Getting the Blues: What Blues Music Teaches Us about Suffering and Salvation
by Stephen J. Nichols
Brazos, 192 pages, $17.99
How times change: Many of the blues musicians discussed in Stephen Nichols' Getting the Blues were ostracized by the more religious members of their communities for playing the "devil's music." But now they are major protagonists in a study of Christian "suffering and salvation." This is truly a surprising turn of events.
Nichols is not afraid of being provocative. He looks at the psalms as a forerunner of the blues, with King David as the singers' prototype. He finds spiritual lessons in unlikely places, not just in the biographies of such blues singers as "Georgia Tom" Dorsey and Rube Lacy, who later embraced religious music, but also in the secular (and often bawdy) recordings of Muddy Waters and Bessie Smith. And he sometimes leaves the blues behind completely, relating anecdotes about Johnny Cash, Duke Ellington, or Jimmie Rodgers.
For Nichols, these musicians were posing fundamental questions about our fallen state, an original bluesiness which dates back to Adam and Eve's departure from Eden. Sometimes their personal responses to these questions were whiskey, women, and other vices, but to the acute ear their music evokes timeless biblical themes of exodus and exile, fall and redemption. Yet even Nichols admits that the redemption angle is underplayed. In considering the spiritual significance of the old blues songs, I am reminded of Martin Scorsese's conversation with a parish priest who told the filmmaker that his movies contained too much "Good Friday and not enough Easter Sunday."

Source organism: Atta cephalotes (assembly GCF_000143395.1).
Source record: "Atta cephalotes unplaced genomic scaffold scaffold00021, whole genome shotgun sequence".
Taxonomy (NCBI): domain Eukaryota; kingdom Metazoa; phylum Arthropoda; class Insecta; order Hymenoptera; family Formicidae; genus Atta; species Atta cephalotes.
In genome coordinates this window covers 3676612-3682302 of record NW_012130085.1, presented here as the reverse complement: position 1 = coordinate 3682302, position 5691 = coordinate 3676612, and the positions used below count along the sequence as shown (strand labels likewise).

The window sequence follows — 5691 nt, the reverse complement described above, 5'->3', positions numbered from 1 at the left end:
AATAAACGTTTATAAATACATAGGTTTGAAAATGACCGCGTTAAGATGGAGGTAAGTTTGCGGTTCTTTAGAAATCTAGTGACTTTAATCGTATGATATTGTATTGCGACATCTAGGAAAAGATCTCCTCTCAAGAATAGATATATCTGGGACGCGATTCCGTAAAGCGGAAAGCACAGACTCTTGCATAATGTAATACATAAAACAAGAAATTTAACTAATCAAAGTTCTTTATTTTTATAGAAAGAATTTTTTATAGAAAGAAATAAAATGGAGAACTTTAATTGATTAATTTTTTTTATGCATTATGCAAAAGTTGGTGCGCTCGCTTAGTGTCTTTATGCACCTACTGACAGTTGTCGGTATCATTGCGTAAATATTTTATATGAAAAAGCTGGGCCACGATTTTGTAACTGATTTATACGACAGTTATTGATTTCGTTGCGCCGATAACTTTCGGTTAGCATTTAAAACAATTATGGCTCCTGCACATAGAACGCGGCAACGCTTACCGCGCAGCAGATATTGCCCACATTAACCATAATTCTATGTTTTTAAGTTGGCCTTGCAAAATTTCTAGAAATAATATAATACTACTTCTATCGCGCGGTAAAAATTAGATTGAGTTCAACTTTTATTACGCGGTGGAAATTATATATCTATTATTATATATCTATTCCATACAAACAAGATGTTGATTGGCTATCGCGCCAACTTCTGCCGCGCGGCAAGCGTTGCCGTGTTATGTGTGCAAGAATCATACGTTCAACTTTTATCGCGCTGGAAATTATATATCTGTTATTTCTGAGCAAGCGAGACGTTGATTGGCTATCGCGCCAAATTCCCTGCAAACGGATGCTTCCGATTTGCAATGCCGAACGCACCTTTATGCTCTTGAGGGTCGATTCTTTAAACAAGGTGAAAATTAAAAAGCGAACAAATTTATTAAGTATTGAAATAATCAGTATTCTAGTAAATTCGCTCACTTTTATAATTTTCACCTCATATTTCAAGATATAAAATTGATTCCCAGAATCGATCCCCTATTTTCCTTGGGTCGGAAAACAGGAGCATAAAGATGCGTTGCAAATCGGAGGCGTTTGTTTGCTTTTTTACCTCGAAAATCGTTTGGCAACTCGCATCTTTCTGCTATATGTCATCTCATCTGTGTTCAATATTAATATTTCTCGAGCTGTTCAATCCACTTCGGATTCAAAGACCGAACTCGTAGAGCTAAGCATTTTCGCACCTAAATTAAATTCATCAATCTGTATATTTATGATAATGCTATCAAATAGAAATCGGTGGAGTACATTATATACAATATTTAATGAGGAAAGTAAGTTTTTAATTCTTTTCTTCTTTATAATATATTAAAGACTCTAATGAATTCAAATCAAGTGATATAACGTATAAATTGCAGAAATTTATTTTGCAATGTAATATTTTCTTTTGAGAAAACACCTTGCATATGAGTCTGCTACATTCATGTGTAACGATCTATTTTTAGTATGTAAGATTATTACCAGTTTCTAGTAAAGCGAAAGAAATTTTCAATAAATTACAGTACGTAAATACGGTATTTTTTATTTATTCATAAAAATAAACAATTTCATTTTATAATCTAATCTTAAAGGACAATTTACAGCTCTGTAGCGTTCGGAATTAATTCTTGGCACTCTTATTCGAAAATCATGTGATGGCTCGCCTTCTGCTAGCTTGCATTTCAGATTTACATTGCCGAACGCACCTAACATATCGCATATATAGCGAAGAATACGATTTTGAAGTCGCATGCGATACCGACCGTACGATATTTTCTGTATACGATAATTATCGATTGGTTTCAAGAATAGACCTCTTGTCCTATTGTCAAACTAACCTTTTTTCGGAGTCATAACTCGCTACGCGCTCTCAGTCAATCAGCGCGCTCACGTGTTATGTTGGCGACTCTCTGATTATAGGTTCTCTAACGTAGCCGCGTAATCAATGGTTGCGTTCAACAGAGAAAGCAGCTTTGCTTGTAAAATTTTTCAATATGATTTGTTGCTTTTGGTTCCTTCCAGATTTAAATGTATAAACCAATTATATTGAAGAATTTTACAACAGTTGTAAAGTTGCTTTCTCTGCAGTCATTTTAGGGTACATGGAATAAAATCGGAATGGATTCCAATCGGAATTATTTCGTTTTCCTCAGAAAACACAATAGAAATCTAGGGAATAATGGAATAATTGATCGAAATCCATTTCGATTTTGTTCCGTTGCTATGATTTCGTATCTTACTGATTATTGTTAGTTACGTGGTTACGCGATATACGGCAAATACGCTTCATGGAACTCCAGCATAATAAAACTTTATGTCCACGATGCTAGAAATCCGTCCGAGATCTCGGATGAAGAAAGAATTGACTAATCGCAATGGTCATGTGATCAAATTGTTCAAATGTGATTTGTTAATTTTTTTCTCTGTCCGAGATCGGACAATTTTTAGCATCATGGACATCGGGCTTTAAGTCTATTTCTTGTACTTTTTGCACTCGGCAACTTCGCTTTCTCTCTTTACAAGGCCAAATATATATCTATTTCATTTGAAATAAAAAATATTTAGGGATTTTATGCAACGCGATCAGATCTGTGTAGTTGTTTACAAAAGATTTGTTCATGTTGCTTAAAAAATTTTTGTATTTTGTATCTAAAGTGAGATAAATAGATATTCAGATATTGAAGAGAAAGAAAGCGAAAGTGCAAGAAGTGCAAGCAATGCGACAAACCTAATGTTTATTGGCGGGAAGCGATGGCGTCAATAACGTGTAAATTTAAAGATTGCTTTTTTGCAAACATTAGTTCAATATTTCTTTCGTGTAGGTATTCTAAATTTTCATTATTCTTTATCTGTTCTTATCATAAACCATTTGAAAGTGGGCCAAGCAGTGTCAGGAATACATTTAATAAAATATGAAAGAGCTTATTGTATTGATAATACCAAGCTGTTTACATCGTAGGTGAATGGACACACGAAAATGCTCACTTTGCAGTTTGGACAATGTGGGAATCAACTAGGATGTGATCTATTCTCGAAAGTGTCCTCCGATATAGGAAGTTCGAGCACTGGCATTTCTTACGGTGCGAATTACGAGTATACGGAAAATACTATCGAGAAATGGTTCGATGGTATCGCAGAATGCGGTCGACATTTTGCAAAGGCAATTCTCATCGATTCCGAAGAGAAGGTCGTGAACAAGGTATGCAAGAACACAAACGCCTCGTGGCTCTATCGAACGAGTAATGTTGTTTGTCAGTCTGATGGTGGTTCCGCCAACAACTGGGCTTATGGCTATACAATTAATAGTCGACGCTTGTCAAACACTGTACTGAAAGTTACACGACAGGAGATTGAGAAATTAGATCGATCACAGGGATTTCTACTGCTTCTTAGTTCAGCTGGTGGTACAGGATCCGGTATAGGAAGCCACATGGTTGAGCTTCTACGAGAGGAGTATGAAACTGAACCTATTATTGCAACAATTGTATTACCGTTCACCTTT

Nichols may find that readers today no longer condemn the blues as sinful, but he will run into critics who have tried to present a purely secular view of this music. Experts such as Elijah Wald, Barry Lee Pearson, and Bill McCulloch have worked hard in recent years to construct a modern, streamlined vision of blues music in which stories of the crossroads and damnation are excised as unnecessary mythologies. Nichols, for his part, respects the resonance of these tormented tales of blues artists, who felt either a literal or metaphorical hellhound on their trail.
So this is an unfashionable book, yet that is to its author's credit. It is convincing for the most part, and, even where it pushes to extremes, it is always engaging. Getting the Blues will help readers hear blues music with refreshed ears and read Scripture with a revitalized perspective.